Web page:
6. Motutapu Island
Motutapu is one of the less visited islands in Auckland’s Hauraki Gulf, and one of the oldest at 178 million years old. Over the centuries, this lush green and grassy island has played home to Maori settlements, Victorian picnic parties and a World War II military base (the remnants of military barracks can still be seen today). Now the island is a pest free Department of Conservation ‘Recreation Reserve’ and is perfect for hikers and visitors who want to spot rare and native New Zealand birds. The island has a series of easy and scenic walking tracks of varying length.
One of the shorter walking tracks will take you to a beautiful and unspoilt beach called Sandy Bay which is perfect for a picnic and swim. If you have more time, head to Billy Goat Point, the northernmost part of the island.
Motutapu island is a perfect day trip from Auckland and is easy to reach by ferry in just 35 minutes. Take good walking shoes with you, plus food and drink as there are no shops on the island.
By Caroline Keyzore Of “CK Travels”
Urupukapuka is one of the most beautiful and accessible islands in New Zealand. It’s located in the Bay of Islands in the far north of the North Island and can easily be visited on a day trip from Paihia or Russell by ferry or water taxi (which take about 40 minutes). On the island you’ll find rolling green hills, golden beaches, dramatic cliffs, and forests full of native birds including pukeko, North Island saddlebacks, tui, and fantails.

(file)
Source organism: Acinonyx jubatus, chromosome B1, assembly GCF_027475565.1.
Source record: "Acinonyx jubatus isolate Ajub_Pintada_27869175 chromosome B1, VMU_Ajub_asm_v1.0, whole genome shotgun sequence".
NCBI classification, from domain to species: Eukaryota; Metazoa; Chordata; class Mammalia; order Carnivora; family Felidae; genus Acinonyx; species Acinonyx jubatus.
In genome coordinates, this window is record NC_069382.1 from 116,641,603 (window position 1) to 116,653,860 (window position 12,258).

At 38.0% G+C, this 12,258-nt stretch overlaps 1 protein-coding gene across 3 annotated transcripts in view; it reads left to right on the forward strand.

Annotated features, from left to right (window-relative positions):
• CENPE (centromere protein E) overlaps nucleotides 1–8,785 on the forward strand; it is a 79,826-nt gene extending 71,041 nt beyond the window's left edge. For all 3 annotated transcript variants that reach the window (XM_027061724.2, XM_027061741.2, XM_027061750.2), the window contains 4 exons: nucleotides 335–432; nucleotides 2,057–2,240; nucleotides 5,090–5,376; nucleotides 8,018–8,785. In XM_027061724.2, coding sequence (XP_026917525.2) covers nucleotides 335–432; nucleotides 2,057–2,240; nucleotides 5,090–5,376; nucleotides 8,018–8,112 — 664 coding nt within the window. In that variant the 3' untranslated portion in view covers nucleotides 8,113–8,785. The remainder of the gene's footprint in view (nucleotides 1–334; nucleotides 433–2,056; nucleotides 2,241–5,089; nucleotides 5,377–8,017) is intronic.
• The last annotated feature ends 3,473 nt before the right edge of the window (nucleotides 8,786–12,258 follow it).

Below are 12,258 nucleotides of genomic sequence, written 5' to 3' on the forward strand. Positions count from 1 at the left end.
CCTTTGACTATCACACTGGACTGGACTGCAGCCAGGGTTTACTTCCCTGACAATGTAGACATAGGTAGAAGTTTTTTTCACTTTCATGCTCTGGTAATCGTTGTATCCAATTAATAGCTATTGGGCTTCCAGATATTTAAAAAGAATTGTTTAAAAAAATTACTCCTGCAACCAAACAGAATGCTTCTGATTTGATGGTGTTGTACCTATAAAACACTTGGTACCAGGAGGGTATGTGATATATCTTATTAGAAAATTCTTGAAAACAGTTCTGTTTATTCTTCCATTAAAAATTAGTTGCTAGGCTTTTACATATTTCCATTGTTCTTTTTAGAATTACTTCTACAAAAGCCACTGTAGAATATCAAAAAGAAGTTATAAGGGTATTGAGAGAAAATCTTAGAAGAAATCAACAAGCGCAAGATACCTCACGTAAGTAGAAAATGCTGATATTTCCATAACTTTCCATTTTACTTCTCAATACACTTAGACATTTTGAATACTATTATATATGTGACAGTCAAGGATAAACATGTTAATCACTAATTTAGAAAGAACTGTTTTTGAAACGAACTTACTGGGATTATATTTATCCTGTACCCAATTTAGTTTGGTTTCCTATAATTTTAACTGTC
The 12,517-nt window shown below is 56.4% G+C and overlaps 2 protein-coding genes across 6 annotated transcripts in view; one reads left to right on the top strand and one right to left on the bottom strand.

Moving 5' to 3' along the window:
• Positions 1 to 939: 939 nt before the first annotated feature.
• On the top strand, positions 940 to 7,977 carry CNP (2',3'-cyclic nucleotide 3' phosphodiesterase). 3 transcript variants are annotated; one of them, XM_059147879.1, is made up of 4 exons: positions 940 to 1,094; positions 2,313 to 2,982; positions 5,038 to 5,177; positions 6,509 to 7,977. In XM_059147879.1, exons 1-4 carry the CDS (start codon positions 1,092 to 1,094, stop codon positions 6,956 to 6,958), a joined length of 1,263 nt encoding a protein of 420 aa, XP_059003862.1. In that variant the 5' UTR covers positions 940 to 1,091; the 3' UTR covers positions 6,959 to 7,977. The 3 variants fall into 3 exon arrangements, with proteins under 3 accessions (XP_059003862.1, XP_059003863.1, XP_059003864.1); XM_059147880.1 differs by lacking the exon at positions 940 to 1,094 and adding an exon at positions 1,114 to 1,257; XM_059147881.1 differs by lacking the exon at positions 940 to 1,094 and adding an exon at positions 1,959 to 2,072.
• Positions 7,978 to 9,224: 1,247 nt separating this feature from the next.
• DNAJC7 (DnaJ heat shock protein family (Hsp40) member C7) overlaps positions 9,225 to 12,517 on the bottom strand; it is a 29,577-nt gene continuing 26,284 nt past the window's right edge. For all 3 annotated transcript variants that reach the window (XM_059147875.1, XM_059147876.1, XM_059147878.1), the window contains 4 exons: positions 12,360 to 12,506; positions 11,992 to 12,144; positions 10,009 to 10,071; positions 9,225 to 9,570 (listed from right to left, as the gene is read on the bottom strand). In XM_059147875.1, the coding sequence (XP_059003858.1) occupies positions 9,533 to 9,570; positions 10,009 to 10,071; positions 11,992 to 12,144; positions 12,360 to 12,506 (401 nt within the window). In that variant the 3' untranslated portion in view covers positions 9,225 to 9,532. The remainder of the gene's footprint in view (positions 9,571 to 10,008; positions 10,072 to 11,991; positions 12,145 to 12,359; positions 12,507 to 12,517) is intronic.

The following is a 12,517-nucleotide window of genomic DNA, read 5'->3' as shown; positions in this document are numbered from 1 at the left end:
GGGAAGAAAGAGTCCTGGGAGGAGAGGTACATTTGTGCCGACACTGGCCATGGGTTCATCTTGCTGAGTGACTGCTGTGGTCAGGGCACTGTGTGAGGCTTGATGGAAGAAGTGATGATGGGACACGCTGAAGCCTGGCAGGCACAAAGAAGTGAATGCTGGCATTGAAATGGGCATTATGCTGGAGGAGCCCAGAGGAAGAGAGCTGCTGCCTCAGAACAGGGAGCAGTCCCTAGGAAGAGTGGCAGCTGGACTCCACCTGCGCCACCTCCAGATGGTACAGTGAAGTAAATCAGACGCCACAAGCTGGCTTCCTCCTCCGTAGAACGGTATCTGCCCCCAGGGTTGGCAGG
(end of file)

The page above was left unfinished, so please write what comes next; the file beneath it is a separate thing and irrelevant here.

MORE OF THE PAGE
You could spend the day relaxing on the beach, renting kayaks, and visiting the cafe at Otehei Bay or choose one of the other calm bays for swimming and snorkelling. It’s also well worth exploring the hiking trails—a loop of the whole island is about 11km and takes 3-5 hours, but you can choose a shorter trail.
Summer (December to February) is the best time to visit for enjoying the beaches, but the weather is mild year-round and off-season is ideal for hiking without the crowds. This guide to visiting Urupukapuka Island has more tips.
By Erin McNeaney Of “Never Ending Voyage”
8. Adele Island, Abel Tasman National Park
Adele Island is a picture-perfect Island and bird sanctuary located off the mainland in the Abel Tasman National Park. The park is situated at the top of the South Island in the Tasman region.
A visit to Adele Island is a unique experience while exploring the Park. It is relatively small but easily accessible by boat or kayak. The main attractions include seeing the resident seal colony and lazing on one of the small golden sandy beaches as well as seeing the granite coastline. It is highly recommended to hire a kayak from Marahau either with a guided Abel Tasman kayaking trip or with a freedom rental (2 person minimum) and heading to the Island.
With a kayak, you can circumvent navigate the Island. Otherwise, grab a water taxi heading North into the park and the provider will stop at the top of Adele Island and show off the seal colony.
By Lee-Ann McKenzie Of “Be Free With Lee”
Have you visited any of these islands in New Zealand or know more that should be on this list? Let us know in the comment section below.